Multi-million pound science block nearing completion

Coun Phil Smith, Dr Michelle Lawty-Jones, Coun Alistair Bradley, Claire Foreman and Simon Partington at the topping out ceremony at Runshaw College's new building in Euxton
Coun Phil Smith, Dr Michelle Lawty-Jones, Coun Alistair Bradley, Claire Foreman and Simon Partington at the topping out ceremony at Runshaw College's new building in Euxton
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The finishing touches are being put to a multi-million pound college science block aimed at revolutionising training in the area.

Work on the external structure of the new £6.2m Science Engineering Innovation Centre at Runshaw College’s Euxton campus near Chorley has been completed and the “first fix” is underway inside the complex.

The state-of-the-art facility is expected to be ready for handover in the spring and will house cutting edge laboratories and workshops, catering for up to 400 new students in a wide range of engineering and science programmes. 

Runshaw is hoping to combine university qualifications and apprenticeship programmes to help transform science and engineering skills training locally, in terms of both volume and quality through this new development as part of a drive to “revolutionise” employability skills.

The project received £4.3m from the Lancashire Enterprise Partnership (LEP) and forms part of the Hub and Spoke programme, providing educational centres of excellence with new industry-focused facilities and will form a key part of the provision of training for the Preston, South Ribble and Lancashire City Deal.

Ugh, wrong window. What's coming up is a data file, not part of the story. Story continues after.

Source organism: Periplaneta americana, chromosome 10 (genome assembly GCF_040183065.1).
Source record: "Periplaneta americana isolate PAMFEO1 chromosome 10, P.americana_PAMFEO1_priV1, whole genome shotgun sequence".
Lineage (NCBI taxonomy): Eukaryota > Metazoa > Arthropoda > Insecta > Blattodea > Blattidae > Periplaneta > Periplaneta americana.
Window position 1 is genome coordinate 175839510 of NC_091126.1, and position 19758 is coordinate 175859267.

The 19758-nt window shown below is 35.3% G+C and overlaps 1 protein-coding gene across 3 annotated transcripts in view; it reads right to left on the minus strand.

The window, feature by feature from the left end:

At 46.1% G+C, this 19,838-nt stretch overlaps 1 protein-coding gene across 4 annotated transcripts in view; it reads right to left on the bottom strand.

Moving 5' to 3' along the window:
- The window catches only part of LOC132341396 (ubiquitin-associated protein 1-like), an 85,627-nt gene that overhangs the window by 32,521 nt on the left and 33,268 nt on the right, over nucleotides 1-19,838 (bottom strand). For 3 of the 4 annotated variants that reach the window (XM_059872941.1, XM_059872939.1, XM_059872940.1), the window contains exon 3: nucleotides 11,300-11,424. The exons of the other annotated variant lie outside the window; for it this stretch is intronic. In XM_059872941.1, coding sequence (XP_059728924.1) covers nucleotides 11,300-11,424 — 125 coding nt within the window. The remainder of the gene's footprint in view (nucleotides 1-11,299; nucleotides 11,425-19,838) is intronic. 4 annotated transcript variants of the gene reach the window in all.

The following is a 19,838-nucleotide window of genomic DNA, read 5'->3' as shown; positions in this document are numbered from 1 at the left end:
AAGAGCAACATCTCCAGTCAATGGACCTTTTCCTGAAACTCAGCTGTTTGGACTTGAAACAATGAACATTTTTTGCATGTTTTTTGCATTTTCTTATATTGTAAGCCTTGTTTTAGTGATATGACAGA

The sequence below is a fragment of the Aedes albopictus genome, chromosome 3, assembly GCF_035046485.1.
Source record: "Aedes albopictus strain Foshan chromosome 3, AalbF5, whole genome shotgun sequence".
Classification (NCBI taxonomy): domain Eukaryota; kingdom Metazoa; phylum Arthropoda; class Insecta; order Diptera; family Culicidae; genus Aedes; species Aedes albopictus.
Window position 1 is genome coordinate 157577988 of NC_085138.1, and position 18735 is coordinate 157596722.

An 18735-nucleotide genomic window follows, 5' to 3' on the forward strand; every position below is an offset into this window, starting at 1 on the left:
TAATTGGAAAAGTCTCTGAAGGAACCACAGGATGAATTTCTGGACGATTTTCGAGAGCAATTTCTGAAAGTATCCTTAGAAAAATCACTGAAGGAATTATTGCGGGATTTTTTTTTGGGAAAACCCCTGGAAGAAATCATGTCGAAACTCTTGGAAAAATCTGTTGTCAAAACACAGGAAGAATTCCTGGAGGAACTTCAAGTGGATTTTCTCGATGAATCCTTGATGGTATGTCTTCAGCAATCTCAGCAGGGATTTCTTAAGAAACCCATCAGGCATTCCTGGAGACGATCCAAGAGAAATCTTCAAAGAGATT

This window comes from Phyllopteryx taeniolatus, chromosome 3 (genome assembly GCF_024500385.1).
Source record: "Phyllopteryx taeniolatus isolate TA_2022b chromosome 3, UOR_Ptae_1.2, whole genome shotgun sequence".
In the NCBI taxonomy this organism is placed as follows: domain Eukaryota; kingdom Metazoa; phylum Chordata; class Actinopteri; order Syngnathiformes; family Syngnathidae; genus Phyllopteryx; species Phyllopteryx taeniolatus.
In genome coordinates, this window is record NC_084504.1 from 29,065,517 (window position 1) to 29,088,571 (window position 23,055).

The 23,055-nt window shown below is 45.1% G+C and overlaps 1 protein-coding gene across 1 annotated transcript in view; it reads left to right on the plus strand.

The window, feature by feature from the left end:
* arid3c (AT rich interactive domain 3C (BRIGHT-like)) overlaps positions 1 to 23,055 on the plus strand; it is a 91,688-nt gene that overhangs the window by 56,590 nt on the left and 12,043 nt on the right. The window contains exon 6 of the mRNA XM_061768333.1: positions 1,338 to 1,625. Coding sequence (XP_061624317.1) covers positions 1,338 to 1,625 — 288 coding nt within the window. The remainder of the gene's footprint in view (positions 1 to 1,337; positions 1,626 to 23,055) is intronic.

Runshaw principal, Simon Partington said the new centre will boost the local economy and transform the employability of those studying science and engineering programmes at Runshaw.

He added: “ The Science and Engineering Innovation Centre is vital for our area, as Lancashire has the largest concentration of aerospace production and high technology manufacturing in the UK and these sectors are anticipated to grow over the next few years.

“Similarly, the need for qualified science professionals is predicted to increase, with demand in particular in pharmacology, physiology, biotechnology, drug metabolism, toxicology and pathology.”

The principal said:“The SEIC has been designed to support growth in these sectors and to enhance our current partnerships with local businesses.

“We aim to deliver real business benefits through the provision of innovative education and training programmes, working corroboratively with employers to ensure the creation of a highly skilled workforce for the future.” Dr Michele Lawty-Jones, director of the Lancashire Skills Hub, said: “The new centre at Runshaw College is only one of a number of new facilities and programmes supported by the LEP’s funding that will be opening over the next few months and years, with the aim of ensuring Lancashire’s workforce has the skills employers will need in the future.

“A highly skilled workforce is an essential part of the LEP’s ambitious multi-million pound strategic economic growth programme to grow the local economy significantly and create tens of thousands of new jobs.”

The project has also been supported by Chorley and South Ribble Councils